October 18, 2015
Written by Harshad Sanghvi, Vice President Innovations and Medical Director, Jhpiego
This post originally appeared on the blog of the Maternal Health Task Force.
As a public health-oriented OBGYN who has worked in many resource-challenged countries from Afghanistan to Zanzibar championing low-cost innovative strategies to save women’s lives, I count myself among those individuals with a “healthy disregard for the impossible.” Who would have imagined just 10-15 years ago that three little pills (misoprostol) would help turn the tide against postpartum hemorrhage or that Kenyans living in remote areas would be doing banking via mpesa on their phones. I place a high priority on ensuring women and families, no matter where they live, have quality health services even if that notion seems impossible now.
We have seen a decline of nearly 50 percent in maternal mortality as a direct result of knowing that nothing is impossible if we have a unified global effort to advocate for and implement evidence-based practices to predict, prevent and treat complications of pregnancy and childbirth. And we have now set ourselves the new sustainable development goals that will require an even greater and unprecedented commitment to coverage and quality at scale.
But even as we drive increasing numbers of women to give birth with skilled care in a health facility, and as labor wards across the developing world are filling up, this very same push may be inadvertently compromising what we all want to achieve for mothers – a safe and healthy birth. Why? Because efforts to staff up health facilities with highly motivated, appropriately skilled and culturally capable health workers, and to ensure that robust equipment and sufficient supplies are consistently available—all important for quality services—have not kept pace with the demand we created.
There is a mistaken belief among many that providing high quality health services means increased costs for health systems. In fact quality services result in cost savings while poor quality services drive up costs. In Niger, a 2013 study on the cost effectiveness of introducing a quality improvement intervention in maternity wards showed significant health benefits for women and babies and a decline in the average cost of delivery from $35 to $28. Many studies consistently show this effect.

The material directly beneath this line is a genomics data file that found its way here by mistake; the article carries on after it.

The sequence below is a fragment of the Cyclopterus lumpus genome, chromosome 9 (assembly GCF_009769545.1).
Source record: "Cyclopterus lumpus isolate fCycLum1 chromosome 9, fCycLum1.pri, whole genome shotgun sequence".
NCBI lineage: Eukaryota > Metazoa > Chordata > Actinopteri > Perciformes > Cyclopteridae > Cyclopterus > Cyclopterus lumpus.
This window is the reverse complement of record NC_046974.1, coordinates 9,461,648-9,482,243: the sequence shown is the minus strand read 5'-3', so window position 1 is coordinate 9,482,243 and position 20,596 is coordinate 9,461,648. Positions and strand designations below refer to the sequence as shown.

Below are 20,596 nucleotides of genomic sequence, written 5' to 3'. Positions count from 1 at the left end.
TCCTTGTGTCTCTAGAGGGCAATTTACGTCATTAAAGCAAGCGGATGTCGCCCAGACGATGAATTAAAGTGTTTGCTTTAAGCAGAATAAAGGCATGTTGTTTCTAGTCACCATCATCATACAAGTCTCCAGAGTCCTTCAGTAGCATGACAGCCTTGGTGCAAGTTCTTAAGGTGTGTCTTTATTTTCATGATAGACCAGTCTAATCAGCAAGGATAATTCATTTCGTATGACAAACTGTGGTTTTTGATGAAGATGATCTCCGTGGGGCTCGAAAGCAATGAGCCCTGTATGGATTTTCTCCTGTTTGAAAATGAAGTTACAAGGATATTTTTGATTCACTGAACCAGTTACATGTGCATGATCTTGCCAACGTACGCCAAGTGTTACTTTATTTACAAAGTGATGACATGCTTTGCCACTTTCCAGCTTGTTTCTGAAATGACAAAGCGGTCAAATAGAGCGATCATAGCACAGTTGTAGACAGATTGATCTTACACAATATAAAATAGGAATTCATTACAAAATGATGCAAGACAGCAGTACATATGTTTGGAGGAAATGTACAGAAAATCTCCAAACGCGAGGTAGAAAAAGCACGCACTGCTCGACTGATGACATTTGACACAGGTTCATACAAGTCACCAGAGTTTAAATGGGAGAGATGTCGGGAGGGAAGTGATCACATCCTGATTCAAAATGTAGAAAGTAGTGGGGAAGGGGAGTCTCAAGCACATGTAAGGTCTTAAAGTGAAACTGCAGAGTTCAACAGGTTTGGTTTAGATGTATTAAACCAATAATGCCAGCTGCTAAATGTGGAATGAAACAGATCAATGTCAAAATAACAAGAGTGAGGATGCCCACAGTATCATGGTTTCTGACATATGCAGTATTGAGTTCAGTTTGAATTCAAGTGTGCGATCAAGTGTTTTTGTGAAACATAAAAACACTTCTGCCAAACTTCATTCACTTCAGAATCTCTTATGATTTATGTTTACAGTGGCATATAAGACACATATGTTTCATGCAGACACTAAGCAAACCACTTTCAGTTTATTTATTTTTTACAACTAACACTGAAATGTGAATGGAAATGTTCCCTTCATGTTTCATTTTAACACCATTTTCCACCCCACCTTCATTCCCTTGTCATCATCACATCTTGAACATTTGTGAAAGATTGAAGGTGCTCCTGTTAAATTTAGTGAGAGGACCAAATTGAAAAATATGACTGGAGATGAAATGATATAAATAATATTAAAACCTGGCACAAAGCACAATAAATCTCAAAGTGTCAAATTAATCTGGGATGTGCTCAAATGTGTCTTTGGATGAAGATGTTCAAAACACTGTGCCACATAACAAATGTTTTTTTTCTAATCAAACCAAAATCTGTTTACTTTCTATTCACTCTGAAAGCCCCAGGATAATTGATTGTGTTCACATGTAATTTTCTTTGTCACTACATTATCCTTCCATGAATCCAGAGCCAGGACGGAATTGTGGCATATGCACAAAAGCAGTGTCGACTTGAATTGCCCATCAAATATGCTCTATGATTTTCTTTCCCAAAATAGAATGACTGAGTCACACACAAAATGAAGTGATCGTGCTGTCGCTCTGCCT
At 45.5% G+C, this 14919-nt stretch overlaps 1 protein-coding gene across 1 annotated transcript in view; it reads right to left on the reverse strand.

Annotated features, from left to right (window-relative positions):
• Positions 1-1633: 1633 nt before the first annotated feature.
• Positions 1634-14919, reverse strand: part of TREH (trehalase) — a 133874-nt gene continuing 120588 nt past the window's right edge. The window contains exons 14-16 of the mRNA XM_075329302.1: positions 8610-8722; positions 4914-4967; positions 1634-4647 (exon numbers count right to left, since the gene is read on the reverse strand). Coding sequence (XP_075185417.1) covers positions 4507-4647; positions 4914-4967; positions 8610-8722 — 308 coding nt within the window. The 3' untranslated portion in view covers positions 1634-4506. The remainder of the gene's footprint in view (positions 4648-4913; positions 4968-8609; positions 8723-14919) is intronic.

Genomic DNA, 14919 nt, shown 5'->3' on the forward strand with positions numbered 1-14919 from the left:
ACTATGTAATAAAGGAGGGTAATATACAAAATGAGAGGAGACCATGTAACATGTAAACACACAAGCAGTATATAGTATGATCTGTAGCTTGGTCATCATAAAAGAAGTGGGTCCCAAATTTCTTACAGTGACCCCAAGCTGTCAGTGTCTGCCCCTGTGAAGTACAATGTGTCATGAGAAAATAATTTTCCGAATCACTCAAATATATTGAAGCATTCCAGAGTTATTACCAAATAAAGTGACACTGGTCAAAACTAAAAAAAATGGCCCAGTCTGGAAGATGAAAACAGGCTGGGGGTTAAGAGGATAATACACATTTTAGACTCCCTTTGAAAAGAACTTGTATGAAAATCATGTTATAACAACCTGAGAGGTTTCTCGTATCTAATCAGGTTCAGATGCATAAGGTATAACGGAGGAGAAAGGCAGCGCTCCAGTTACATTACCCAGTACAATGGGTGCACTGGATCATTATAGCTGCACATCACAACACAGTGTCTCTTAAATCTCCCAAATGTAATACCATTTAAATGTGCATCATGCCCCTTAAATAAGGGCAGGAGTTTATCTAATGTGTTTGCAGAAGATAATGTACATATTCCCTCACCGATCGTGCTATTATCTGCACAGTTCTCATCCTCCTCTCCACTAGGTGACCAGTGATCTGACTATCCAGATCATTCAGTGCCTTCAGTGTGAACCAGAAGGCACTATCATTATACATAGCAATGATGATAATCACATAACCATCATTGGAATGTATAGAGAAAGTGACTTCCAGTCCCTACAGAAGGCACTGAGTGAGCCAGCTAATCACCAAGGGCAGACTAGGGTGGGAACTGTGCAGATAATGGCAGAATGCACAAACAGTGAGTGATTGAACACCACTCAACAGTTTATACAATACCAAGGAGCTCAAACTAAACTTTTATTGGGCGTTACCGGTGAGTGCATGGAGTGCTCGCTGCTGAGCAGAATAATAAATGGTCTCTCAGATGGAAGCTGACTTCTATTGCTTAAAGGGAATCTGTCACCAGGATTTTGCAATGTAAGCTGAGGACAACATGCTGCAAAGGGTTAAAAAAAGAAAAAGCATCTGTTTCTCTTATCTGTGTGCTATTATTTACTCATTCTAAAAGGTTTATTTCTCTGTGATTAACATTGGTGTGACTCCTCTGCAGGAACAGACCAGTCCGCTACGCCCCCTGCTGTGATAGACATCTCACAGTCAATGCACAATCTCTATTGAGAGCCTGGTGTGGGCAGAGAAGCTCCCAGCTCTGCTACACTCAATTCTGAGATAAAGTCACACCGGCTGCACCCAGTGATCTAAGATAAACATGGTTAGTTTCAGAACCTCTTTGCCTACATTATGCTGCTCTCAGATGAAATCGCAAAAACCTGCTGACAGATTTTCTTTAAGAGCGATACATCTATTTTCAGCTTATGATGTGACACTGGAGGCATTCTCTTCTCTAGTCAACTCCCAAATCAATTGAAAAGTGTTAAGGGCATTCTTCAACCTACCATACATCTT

It makes sense. Consider postpartum hemorrhage, the leading cause of maternal deaths worldwide. When a skilled midwife uses active management of third stage labor to prevent or control severe after-birth bleeding in a woman, that’s one fewer blood transfusion that would have to be done. Early detection and treatment of pre-eclampsia, a pregnancy-related hypertensive condition, can be more easily managed and at less cost than the more serious Eclampsia which is a consequence of undetected or poorly treated preeclampsia. Eclampsia leads to the death of mother and child, and so ensuring that simple evidence-based interventions are delivered with high quality all across the health care system is effective and reduces costs. Industry gets this. That’s why we get the same high quality of Coke in Nairobi as you would in rural Kisumu in Kenya. We need to do the same in health.
Ensuring quality services is achievable and here’s how:
Invest in preservice education that is better governed by accreditation standards. Educate, train and equip students in midwifery, nursing and medical schools so that they are proficient in critical skills immediately on graduation and do not require long periods of internship, supervised practice and expensive in-service training so they can immediately start saving lives. Set and be committed to staff up health facilities to a level that supports and encourages skilled, humanistic care and a culture of quality and where we truly believe that our single most important resource is the human resource. Invest in helping frontline health providers maintain and enhance their skills through greater on-the-job training in their own facilities, taking advantage of new digital technologies instead of taking them out of the health facility and depleting already understaffed centers. Keep quality improvement approaches local within institutions, both in terms of provider adoption of quality standards as well as how they will monitor and act on gaps, and reward the achievement of quality standards; Keep it simple. For example, the Safe Childbirth Checklist has proven low-cost and effective as shown recently in Rajasthan, India. Where staffing and supplies issues have been solved, promote clinical governance by making data visible to both providers and consumers of health services using labor ward dashboards that monitor staffing ratios, time taken between decisions and actions as is occurring in Indonesia.Remember that even health workers have rights!
Ensuring the quality of health care services must remain at the center of our global health work if we are to end preventable deaths of mothers and babies. In addition to saving lives, this focus on quality has the potential to create a powerful ally – a class of health consumer who champions and demands the level of health care and treatment that all people deserve.
Photo: © 2014 by Jonathan Torgovnik/Reportage by Getty Images, under a Creative Commons Attribution-NonCommercial 4.0 International (CC BY-NC 4.0) http://creativecommons.org/licenses/by-nc/4.0/